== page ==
Tagliani has come close before to winning, placing fifth in 2015 after running as high as second to eventual race winner Erik Jones. Other years, he has ran in the top-five throughout, but faded in the late stages due to contact. 

While that remains on his radar down the road, his focus right now is on the NASCAR Pinty’s Series, where he is running all the events as he competes for the championship. He dominated the Pinty’s Grand Prix in Toronto, leading all the laps until he was passed by Andrew Ranger via a well-time cross-over move into turn one on a green-white-checkered restart. J.F. Dumoulin and Tagliani also made contact, but Tagliani managed to fend him off to finish second.

“It is what it is,” he said. “Obviously we wish we could’ve finished first, but sometimes in NASCAR when there’s a green-white-checkered, you have to expect that the race is going to get aggressive. Andrew did a great job. He used me to make the corner, and I would’ve done the same. The 04 was pretty much last minute and was a harder bang and damaged our car. We didn’t really challenge Andrew after that, and it’s really unfortunate because we had the car to do it.

“So I’m just glad that we finished second and scored some important points. Four races, two podiums – I don’t think it’s too shabby at the moment where we stand. We just have to keep pushing, and continue to score the points for the championship. That’s what matters at this point in the game.”

Now entering the west coast swing, Tagliani currently ranks sixth in the championship standings, just 18 points behind Ranger and L.P. Dumoulin.

“We didn’t have a really good car the last oval race,” he said. “I think we learned what not to do, and from that point on, I’m really excited to see what’s going to be the decision of the team to make the changes so we can be a bit better. it’s important to see what we got, but Chaudiere was maybe a good thing in what happened to us. We learned what not to do and where we need to be, so maybe that race can cause us to come out on the west coast swing with a really good strong showing.”



The thoughts and opinions expressed here are those of the author and do not necessarily reflect those of, its owners, management or other contributors. Any links contained in this article should not be considered an endorsement.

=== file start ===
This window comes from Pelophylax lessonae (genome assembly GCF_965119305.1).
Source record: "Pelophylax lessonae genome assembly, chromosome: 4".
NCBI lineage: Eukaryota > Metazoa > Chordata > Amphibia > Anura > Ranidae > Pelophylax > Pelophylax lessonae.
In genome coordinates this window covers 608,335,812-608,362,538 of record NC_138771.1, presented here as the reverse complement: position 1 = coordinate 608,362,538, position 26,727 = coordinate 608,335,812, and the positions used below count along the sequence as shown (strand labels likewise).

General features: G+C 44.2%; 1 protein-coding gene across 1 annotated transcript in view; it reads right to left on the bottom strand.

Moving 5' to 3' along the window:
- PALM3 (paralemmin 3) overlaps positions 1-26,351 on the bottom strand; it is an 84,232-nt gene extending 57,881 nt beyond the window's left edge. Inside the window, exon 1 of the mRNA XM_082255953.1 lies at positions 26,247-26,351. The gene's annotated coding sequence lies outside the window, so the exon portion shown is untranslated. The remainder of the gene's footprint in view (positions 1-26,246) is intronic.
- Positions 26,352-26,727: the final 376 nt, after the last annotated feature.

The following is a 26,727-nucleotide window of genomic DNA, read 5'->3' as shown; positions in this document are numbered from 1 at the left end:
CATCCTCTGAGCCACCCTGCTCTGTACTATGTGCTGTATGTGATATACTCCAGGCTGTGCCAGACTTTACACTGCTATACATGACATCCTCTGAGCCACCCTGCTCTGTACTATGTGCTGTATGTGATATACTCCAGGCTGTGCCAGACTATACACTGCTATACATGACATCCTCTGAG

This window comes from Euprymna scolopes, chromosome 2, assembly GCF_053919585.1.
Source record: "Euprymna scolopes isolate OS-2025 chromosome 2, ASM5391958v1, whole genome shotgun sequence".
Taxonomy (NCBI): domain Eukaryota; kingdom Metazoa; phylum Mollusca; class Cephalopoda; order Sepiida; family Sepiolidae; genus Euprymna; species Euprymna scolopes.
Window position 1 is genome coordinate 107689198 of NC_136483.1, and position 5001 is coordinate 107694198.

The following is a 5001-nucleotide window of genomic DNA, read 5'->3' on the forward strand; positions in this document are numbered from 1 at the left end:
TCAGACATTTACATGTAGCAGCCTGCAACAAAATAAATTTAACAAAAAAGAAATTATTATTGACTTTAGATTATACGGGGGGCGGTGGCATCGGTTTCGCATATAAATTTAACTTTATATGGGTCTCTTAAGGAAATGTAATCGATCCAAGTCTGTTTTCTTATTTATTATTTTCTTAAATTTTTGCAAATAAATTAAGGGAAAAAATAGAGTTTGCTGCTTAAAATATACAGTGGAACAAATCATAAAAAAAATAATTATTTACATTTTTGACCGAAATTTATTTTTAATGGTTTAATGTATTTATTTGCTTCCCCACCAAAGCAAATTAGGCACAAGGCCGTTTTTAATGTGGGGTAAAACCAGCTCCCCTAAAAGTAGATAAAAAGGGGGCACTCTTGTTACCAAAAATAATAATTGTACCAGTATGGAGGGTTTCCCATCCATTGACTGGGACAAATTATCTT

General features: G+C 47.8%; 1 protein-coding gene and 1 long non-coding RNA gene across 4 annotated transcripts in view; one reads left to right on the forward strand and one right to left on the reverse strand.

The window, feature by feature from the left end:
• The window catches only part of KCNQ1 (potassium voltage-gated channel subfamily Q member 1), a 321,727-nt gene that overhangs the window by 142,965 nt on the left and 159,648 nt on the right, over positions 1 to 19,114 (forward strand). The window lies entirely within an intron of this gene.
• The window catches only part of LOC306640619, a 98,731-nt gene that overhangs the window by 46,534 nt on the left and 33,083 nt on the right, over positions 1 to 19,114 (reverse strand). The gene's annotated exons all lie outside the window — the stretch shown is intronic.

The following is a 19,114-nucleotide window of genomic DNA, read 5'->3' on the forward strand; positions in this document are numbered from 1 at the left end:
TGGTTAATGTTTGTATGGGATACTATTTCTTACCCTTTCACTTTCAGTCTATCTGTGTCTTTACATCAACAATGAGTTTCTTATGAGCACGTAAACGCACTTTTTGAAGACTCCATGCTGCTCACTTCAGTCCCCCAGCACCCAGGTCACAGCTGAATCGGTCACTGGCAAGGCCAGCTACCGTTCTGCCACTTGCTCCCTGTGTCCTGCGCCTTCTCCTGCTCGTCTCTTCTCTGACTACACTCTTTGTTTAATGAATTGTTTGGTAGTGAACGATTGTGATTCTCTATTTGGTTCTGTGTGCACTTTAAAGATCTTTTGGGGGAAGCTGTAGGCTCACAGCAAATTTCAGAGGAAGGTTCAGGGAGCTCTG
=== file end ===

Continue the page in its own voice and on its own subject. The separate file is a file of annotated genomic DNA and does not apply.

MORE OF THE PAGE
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OBSERVATIONS: Pinty’s Grand Prix of Toronto

TORONTO, Ontario — The Pinty’s Grand Prix of Toronto  always produces exciting racing for the NASCAR Pinty’s Series, with contact and close racing from the start of the event to the checkered. This year’s edition was no different as we look back at the action that took place.

Alex Tagliani was clearly the man to beat, as he set the quickest lap in qualifying and was set on his own pace from the drop of the green flag. If there wasn’t a late-race yellow flag, he would’ve been celebrating a win in victory lane. However, it wasn’t meant to be.

When you have a Green-White-Checkered on a street course, you’re bound for excitement and the Pinty’s Grand Prix of Toronto was no different. Andrew Ranger practically put together what will probably be the move of the season, perfecting the crossover as the field headed into turn one, getting the run on the inside of Tagliani to grab the lead and set on cruise control. J.F. Dumoulin tried to follow him through, but contact prevented that from happening.

The damage to Tagliani’s No. 18 Chevrolet from that probably prevented him from making a late-race charge on Ranger and you have to wonder what would’ve happened if he would’ve caught back up to him. But alas, Tagliani got himself a second-place finish while Ranger celebrated the victory. Dumoulin was able to finish third, marking a stellar performance as he continues to get better with more laps under his belt.

The other feel-good stories have to be James Vance and Pete Shepherd overcoming adversity to score top-10’s, with Vance sixth and Shepherd in 10th. Both drivers were involved in separate incidents during the day, but yet never gave up and made their way to the front at the end.

ALSO: See Pete Shepherd’s thoughts on the day.

On the flip side, Anthony Simone is probably wondering what if. After pacing the series’ lone practice session, he was biding his time in a top-five when a broken rear axle took him out out of the running just seven laps into the event. 

Kevin Lacroix won the event last year, but he started off the weekend on a sour note and it just went downhill from there. During qualifying on Friday, he suffered a crash, with his No. 74 Dodge sustaining heavy damage. He would borrow a car from Scott Steckly and 22 Racing, and tried to battle his way forward on Saturday, but ultimately crashed with five laps to go.